Beginning Tuesday, Cullman manufacturer HomTex will be switching its operations to begin producing masks for COVID-19. The need is likely to grow exponentially as new guidance from the Centers for Disease Control and Prevention encourages people, especially in areas hit hard by the spread of the coronavirus, to use rudimentary coverings like T-shirts, bandannas and non-medical masks to cover their faces while outdoors.

HomTex will be able to produce 100,000 washable, reusable masks per week to begin with. The masks are not approved by the Food and Drug Administration (FDA) for healthcare workers; however, state and federal officials are working with HomTex to get FDA approval for hospital use. They would not be used by front-line medical workers, who require a higher level of protection.

HomTex Vice President Jeremy Wootten said there’s a huge amount of interests in the masks, especially from the industrial sector. “And we’re going to serve our local industry first,” he said. The DreamFit face masks cost $4 each for a box of 20, with bulk discounts applying for larger orders.

Wootten said that they watched the crisis evolving and saw many sewing companies get into the personal protection equipment market. “We realized there might be a need, but we didn’t feel like that need would be that great from us; we thought there’d be plenty of people to service it,” he said. But over the past decade, the U.S. has lost so many sewing factories that even though they switched to making PPE, the need was still there.

The other issue is the non-woven, the material that serves as the filtration and protection fabric, that mask makers need and is hard to come by. HomTex had a supplier for the fabric because one item they produce are pillowcases for hospitals. “It is highly, highly specific and technical and there’s just not that many entities in the U.S. that can do it,” he said. “In the beginning, we thought there wouldn’t be a need but as it grew and grew over the second week and last week of March where we saw that we [the U.S.] couldn’t import and other factories couldn’t convert as quickly, it became obvious that it was going to be more than a need than we thought. And the demand has been incredible over the last few days since we announced that we were going to manufacture a domestic filtration mask that’s washable and reusable.”

The “washable and reusable” was a key component of the masks, he said. In talking to government officials, including the city of Cullman and Congressman Robert Aderholt’s office, one of the things that came up was that disposables are great but having something that a person could take home, reuse and wash, was immensely intriguing.

Because they have so much fabric on hand, they were able to make the washable masks. The big change, he said, was going from sewing large items to small. Fortunately, their designer came from Vanity Fair. “He has quite a bit of experience in the intimate category, where they’re used to handling smaller garments,” he said. “As a team we pulled some samples together and we were able to create what we thought is a solid product in terms of comfort and usefulness.”

“When you look at what has happened here, they’re retooling that plant in a week,” said Dale Greer, director of Cullman’s Economic Development Agency. “They’re going from making something nice to sleep on, to something that’s going to save lives.”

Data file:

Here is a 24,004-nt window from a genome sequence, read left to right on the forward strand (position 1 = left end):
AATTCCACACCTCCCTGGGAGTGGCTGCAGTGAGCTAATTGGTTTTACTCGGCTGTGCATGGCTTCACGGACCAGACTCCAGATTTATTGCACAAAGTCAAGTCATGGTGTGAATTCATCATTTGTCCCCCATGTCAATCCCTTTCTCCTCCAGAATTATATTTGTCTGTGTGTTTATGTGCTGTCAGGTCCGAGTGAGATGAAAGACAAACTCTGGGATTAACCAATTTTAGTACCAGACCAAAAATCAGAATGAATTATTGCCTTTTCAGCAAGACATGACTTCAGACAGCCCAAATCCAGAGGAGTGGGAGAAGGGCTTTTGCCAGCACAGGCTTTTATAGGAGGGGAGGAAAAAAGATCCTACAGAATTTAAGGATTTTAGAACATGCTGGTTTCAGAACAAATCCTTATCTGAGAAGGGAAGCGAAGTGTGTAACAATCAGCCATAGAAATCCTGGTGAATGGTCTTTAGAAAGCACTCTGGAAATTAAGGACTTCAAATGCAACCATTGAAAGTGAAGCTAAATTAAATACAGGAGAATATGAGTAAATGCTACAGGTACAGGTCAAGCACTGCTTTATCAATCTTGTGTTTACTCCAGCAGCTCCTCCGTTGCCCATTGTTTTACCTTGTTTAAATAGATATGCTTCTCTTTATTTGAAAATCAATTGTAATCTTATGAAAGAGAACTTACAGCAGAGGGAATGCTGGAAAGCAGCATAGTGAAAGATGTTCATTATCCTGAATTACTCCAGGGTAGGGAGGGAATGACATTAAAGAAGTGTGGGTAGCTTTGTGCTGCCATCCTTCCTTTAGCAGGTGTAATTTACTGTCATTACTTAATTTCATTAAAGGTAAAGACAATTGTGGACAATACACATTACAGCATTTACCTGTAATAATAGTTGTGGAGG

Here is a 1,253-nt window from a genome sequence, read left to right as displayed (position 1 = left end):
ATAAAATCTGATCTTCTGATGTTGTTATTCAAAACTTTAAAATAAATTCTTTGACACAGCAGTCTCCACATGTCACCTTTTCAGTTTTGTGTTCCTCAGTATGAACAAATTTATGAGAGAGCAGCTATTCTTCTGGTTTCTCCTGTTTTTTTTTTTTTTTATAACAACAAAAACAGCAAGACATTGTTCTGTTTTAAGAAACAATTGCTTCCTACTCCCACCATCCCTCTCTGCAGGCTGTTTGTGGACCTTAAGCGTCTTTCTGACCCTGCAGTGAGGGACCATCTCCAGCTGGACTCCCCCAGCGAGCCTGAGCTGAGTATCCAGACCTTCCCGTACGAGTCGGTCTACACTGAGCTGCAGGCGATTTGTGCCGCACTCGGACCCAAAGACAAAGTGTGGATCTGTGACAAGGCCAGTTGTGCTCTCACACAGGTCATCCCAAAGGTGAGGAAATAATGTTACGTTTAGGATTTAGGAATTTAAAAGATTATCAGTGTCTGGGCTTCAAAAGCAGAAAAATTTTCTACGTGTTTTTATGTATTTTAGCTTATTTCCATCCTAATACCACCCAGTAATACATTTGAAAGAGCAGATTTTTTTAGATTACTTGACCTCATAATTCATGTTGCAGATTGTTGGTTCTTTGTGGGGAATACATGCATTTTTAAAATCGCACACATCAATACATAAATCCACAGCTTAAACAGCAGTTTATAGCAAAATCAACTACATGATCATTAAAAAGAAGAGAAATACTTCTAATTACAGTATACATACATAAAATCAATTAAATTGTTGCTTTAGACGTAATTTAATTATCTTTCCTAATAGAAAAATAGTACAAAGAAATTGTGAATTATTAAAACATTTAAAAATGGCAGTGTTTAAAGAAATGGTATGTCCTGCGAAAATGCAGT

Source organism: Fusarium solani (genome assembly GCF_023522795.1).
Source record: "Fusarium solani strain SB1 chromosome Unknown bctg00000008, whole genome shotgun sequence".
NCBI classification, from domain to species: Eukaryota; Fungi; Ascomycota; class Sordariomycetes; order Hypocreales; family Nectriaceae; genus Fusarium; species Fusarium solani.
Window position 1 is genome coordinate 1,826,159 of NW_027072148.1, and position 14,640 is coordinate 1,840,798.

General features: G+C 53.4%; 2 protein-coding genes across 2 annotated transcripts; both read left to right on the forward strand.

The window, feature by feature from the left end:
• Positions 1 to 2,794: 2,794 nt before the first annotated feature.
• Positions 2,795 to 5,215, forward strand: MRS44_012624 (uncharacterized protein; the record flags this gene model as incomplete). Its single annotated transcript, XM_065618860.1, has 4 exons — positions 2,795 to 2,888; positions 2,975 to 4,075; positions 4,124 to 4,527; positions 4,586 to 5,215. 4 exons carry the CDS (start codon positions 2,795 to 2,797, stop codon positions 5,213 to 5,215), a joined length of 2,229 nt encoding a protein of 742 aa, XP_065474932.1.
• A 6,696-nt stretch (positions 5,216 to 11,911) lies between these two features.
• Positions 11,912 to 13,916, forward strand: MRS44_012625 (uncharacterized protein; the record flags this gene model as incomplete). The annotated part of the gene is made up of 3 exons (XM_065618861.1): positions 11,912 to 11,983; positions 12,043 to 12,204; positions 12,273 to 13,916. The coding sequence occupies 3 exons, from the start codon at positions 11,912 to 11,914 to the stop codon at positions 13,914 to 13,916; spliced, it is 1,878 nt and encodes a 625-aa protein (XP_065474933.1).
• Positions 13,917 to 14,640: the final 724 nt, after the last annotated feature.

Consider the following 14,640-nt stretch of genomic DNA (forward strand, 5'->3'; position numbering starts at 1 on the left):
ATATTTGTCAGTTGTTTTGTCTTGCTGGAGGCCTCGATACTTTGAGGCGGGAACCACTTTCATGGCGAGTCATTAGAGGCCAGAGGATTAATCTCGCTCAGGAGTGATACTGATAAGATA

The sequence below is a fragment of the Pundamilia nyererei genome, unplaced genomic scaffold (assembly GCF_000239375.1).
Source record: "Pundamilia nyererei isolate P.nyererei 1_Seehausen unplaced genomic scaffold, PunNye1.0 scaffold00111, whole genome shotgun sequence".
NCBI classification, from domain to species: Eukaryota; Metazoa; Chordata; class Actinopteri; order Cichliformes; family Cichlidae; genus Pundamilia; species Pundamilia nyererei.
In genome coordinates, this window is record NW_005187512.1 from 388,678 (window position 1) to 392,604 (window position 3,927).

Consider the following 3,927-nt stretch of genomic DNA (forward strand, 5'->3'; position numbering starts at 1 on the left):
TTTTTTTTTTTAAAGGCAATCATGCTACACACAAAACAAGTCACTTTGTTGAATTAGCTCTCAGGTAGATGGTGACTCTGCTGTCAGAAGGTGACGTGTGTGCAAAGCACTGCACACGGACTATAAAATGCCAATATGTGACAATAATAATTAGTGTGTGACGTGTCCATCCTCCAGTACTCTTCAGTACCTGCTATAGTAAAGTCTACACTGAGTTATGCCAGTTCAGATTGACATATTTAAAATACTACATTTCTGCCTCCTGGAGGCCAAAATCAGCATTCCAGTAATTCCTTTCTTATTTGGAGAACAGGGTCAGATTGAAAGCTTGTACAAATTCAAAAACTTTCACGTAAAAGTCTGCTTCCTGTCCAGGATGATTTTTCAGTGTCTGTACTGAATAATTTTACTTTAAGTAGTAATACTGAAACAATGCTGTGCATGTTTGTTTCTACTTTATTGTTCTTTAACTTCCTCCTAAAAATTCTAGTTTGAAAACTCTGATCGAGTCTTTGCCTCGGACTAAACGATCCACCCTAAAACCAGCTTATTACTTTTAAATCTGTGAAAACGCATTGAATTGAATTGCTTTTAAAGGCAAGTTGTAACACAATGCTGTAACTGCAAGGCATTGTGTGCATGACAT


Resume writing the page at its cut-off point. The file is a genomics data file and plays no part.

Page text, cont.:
HomTex began in Cullman in 1987 as a small, contract sewing operation. Today, they have four plants in Cullman, Tennessee, North Carolina and South Carolina. All will be converted over to making masks, starting with the Cullman plant. Over the past week, Wootten said it’s felt like the early days for the business again. “We have millions of dollars worth of automatic equipment and materials handling this plant and I’m back to working on homemade tables and buggies right now,” he said.

The ability to switch over to producing masks comes at a good time for HomTex. Along with the anticipated recommendation that American wear masks, the company’s regular business, primarily big box and independent retail stores, “had come to a screeching halt,” said Wootten. When the stay-at-home orders began being issued, he said 90-92 percent of their regular customers shut their doors.

“This isn’t exactly a money making product for us,” he said. “We’re utilizing the filtration fabric that’s five times the market rate right now, but that’s what I had to pay to get it; my labor compared to what people make overseas, our labor is more expensive. But this keeps labor employed, keeps people in jobs and also provides us some overhead coverage to keep the lights on over the next few weeks

“It really is a win-win,” he added. “It keeps 120 local people employed at our plant and services the other facilities to keep people feeling safer in their jobs.”

Senator Garlan Gudger toured the factory on Friday with city officials. He, along with the governor’s office, city officials and Congressman Aderholt are working with the company on regulatory issues, including getting FDA approval for the masks.

“There is the greatest need and demand for what they’re able to do, and for what they will able to do,” he said. “Everybody is in need right now and we’re so blessed to have something like HomTex who can step up and fill that need,” Gudger said.

For more information about the DreamFit face masks, visit dreamfitfacemask.com.

Amy Henderson can be reached at 256-734-2131 Ext. 116.

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